GM is more commonly seen in adults older than 40 years and is predominantly seen in females. It typically begins as pruritic papules that evolve slowly over the course of a year or so into often asymptomatic annular or polycyclic plaques with raised edges that may measure up to 15 cm, which can persist for years with hypopigmentation and atrophy in the center. The sun-exposed areas of the trunk, neck, and arms are most frequently affected.
L92.8 – Other granulomatous disorders of the skin and subcutaneous tissue
238682006 – Granuloma multiforme
- Granuloma annulare
- Necrobiosis lipoidica
- Annular sarcoidosis
- Tumid lupus erythematosus
- Subacute cutaneous lupus erythematosus
- Polar tuberculoid (TT) leprosy – A single, slightly infiltrated, annular plaque which may be a few to many centimeters in diameter, found anywhere on the skin's surface. The center may be hypopigmented and have sensory changes, including loss of temperature, pain, and light touch.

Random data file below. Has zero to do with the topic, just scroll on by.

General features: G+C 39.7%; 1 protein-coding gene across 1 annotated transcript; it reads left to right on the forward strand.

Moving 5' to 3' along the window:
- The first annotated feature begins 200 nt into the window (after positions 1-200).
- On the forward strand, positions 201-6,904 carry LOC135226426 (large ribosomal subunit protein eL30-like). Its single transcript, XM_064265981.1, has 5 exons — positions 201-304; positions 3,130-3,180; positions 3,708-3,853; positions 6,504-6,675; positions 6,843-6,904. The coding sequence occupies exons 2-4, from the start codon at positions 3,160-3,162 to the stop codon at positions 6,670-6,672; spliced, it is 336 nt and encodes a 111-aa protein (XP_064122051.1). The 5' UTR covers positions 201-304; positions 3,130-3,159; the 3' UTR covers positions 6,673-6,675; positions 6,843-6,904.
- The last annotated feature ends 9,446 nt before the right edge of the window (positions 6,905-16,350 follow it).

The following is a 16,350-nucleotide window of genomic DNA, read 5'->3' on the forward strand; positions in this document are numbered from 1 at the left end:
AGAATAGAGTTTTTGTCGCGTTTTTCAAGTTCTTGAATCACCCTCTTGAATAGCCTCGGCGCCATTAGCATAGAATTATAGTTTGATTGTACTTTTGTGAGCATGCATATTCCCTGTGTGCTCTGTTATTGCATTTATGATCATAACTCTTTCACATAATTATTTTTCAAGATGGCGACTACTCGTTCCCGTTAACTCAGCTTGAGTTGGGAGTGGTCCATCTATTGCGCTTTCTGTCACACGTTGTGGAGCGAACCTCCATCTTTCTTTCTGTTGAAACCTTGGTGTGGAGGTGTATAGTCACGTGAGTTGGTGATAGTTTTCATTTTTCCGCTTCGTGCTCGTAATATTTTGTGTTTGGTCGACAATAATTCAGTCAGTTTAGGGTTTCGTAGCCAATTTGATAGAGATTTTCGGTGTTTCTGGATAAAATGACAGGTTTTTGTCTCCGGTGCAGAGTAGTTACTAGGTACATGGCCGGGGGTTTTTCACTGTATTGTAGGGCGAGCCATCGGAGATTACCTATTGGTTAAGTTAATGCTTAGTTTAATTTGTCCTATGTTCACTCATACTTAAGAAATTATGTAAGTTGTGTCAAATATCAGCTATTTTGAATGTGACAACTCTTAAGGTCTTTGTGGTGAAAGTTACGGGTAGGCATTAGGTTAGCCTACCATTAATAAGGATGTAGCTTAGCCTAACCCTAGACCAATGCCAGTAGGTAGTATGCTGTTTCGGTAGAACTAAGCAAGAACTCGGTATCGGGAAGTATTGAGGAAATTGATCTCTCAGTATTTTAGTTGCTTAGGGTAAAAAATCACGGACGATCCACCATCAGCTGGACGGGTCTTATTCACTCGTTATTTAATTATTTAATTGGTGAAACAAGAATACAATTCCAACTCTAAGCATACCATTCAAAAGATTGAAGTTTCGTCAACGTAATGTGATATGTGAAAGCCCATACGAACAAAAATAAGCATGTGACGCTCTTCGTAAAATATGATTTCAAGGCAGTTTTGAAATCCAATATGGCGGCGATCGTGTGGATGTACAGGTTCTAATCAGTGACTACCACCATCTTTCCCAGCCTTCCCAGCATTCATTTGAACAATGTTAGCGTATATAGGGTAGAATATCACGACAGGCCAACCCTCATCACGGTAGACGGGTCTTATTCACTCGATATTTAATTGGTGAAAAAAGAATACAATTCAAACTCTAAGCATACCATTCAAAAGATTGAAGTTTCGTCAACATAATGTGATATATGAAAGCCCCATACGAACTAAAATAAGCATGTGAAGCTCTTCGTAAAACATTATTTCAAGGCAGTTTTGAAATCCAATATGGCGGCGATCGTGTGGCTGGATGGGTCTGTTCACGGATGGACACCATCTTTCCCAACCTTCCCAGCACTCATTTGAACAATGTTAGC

- Borderline tuberculoid (BT) leprosy – A few infiltrated plaques with sharply defined and circinate margins, peripheral spread, and central healing. Lesions vary in size from a few to many centimeters in diameter and are most commonly seen on the face, neck, and extremities, but they may be found anywhere on the body. Peripheral nerve trunks are often enlarged, typically asymmetrically so, and often in the vicinity of skin involvement. Commonly, the involved nerves include the great auricular nerve (neck), the ulnar nerve (elbow), the radial cutaneous nerve (wrist), the median nerve (wrist), the lateral popliteal nerve (leg), or the posterior tibial nerve (ankle).
- Interstitial granulomatous dermatitis
- Palisaded neutrophilic granulomatous dermatitis
- Tinea corporis
- Majocchi granuloma